Wildly uneven slates are when there are one (and occasionally two) games that involve an extremely heavy favorite and/or a significantly higher goal total relative to the others. Since the greater proportion of that game’s total fantasy points are expected to come through goals and assists rather than peripherals, it may be imperative – even in cash contests – to increase your probability of attaining them. These games are prime targets for forwards to bag braces or hat tricks, and depending on their ownership percentage, it could completely knock you out of contention by not having them.

Lastly, there are sometimes slates, whether it’s due to the specific matchups, injuries, squad rotation, etc. in which there are simply a dearth of adequate “floor” players who are forward-eligible. You pretty much have no choice but to roster one or even two highly goal-dependent players in cash contests. In these situations, be more inclined to select those who provide the best value salary-wise when compared to their anytime scoring odds. This could lead you to the top-priced stud forward as much as a low-tier striker playing for a home underdog – but either way you have the solace that your opponents are stuck in the same strategic situation as well.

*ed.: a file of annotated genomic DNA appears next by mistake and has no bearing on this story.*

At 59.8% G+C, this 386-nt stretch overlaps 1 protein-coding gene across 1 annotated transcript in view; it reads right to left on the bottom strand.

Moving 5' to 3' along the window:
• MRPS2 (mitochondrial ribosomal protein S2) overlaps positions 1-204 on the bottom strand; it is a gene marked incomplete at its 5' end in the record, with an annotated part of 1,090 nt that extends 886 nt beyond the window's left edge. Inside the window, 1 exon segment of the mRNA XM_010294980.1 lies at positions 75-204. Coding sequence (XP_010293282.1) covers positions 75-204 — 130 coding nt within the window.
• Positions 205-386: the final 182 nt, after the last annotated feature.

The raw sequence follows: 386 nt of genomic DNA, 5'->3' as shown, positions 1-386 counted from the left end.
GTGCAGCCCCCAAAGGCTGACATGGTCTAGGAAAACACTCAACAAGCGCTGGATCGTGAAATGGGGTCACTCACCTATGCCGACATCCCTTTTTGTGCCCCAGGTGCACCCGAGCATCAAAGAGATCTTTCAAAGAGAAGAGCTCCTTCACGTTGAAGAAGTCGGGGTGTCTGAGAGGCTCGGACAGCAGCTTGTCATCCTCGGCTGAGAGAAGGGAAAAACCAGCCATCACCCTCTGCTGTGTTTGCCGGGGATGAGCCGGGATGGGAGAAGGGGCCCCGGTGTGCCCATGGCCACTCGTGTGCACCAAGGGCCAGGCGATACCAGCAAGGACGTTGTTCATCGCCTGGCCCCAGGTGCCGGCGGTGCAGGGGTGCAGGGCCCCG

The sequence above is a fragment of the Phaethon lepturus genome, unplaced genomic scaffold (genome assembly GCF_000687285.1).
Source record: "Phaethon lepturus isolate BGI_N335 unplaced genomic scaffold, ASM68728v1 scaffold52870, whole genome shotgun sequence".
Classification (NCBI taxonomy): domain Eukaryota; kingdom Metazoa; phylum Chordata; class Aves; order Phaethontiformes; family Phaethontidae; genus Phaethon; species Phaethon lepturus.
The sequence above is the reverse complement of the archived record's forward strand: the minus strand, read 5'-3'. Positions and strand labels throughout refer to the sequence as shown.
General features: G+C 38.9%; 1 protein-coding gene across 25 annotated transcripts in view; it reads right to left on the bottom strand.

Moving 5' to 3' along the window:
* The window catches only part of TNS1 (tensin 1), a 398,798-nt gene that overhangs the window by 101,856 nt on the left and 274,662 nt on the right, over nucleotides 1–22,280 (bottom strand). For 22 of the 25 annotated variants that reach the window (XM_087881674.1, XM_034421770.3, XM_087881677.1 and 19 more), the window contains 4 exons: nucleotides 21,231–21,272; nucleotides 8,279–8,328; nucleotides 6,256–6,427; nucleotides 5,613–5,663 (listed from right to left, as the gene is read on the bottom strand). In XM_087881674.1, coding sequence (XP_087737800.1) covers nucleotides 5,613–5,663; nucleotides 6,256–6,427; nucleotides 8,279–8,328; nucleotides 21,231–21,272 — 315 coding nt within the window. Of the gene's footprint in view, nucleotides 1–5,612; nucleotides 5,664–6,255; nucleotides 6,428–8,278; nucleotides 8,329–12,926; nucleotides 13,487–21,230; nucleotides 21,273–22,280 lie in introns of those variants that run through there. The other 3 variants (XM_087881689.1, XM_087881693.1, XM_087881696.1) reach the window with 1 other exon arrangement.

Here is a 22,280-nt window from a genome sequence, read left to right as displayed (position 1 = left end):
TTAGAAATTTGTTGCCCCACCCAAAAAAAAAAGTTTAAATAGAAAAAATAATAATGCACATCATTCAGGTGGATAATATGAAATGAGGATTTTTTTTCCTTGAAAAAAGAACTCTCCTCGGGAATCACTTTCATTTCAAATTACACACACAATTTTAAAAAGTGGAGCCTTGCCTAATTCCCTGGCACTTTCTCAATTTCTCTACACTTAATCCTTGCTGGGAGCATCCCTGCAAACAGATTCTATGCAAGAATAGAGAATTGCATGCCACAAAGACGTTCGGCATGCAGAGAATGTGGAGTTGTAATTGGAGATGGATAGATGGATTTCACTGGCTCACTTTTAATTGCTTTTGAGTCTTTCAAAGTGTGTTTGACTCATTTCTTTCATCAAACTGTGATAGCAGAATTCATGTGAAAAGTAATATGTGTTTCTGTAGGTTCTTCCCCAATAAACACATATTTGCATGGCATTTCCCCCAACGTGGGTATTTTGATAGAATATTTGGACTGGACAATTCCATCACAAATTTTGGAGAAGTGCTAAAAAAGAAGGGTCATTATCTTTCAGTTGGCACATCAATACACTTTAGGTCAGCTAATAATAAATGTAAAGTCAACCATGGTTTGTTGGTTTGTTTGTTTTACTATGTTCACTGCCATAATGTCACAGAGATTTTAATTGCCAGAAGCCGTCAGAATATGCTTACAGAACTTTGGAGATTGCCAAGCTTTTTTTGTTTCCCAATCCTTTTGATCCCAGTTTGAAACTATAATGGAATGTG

Of course, if you feel as if you’re “chasing goals” in cash contests way too often, then it may be your general approach to lineup construction that needs to be reassessed.

Onto this week’s question!

Read the rest of this column on RotoWire